Wildflower meadows in the East of England

Flower rich meadows and grasslands alive with butterflies and bees are less common than they were, but can still be found if you know where to look in late spring and early summer. We're working hard to protect, conserve and restore the wildflower meadows in our care. Here are some of the best places to see them in the East of England.

Close up view of a beautiful Bee orchid

Anglesey Abbey, Cambridgeshire 

There are over 50 recorded species of wildflower in the wildflower meadows at Anglesey Abbey. Amongst the flowers growing here you'll find a variety of orchids, including the pyramidal orchid, bee orchid and spotted orchid.

Pyramid orchid

Dunstable Downs, Bedfordshire 

May is a magical month on the Downs as the wildflower meadows begin to bloom and the orchids emerge on the chalkland hillsides. Did you know that chalk grasslands are home to a huge range of different species? They are comparable to rainforests in their biodiversity as you can find up to 40 different species per square metre.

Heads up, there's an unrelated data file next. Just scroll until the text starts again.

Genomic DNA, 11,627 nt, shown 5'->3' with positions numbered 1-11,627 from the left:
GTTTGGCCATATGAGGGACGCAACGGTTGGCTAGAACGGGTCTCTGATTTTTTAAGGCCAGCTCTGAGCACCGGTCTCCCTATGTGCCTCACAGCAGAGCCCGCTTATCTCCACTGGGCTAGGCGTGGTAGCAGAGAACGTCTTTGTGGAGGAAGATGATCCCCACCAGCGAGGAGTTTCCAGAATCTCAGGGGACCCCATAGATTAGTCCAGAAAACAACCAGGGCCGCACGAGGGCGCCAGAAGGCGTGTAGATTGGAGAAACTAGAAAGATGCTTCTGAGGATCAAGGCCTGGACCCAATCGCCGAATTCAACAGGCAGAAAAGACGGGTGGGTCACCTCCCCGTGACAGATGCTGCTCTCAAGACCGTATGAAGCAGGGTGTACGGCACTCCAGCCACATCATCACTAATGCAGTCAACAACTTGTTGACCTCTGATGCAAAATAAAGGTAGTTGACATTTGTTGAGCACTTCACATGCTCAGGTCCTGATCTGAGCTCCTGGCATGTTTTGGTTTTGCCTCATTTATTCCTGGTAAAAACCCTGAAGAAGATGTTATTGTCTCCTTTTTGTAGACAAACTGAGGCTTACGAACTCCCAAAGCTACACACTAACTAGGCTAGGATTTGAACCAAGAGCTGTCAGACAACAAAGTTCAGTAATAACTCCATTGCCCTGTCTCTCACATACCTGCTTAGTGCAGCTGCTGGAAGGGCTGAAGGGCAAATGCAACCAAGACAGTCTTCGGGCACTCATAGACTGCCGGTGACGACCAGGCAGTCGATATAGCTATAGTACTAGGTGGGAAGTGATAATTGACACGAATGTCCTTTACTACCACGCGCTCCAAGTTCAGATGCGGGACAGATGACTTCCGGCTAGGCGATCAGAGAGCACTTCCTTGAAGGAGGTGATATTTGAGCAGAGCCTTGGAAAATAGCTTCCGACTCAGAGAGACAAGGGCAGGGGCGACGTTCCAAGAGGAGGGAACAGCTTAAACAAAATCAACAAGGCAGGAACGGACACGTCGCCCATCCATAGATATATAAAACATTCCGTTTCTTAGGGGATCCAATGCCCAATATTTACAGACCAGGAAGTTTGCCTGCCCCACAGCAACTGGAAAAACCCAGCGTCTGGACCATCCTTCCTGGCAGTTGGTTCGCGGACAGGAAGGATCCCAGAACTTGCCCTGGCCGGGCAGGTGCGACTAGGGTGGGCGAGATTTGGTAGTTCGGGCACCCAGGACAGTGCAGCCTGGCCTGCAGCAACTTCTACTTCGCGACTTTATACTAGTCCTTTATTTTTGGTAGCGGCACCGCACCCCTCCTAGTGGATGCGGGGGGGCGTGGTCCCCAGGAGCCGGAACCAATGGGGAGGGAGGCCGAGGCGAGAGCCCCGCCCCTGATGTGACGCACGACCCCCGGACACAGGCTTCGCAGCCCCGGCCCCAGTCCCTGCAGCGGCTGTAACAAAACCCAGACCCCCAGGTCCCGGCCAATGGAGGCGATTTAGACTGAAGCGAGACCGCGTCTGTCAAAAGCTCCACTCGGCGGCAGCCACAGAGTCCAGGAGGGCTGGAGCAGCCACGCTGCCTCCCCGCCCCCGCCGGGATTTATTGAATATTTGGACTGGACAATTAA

Runners on Takeley Hill covered in buttercups

Hatfield Forest, Essex 

From late May, you'll witness fantastic displays of buttercups that create a sea of yellow across the main plain at Hatfield Forest. At last count there were an estimated 300 million flowers here, supporting an abundance of wildlife.

Southern marsh orchid in the meadow

Oxburgh Hall, Norfolk 

In the orchard meadow the flowers have been added by our outdoor team. However, if you head from My Lady’s Wood into the Wash Pit, you'll find a natural wetland meadow in which orchids and fritillaries grow. Originally part of a wider fenland landscape, here you'll be able to see southern marsh orchids flowering in mid-summer.

Wicken Fen  - Common blue butterfly

Wicken Fen, Cambridgeshire 

Wildflowers take centre stage at Wicken Fen in late May and June. Look out for orchids, yellow rattle, oxeye daisies, meadow rue, yellow flag and comfrey. Identifying flowers can be difficult, so look out for some helpful tips from our rangers around the reserve, to help you spot the various species, as they come into flower.

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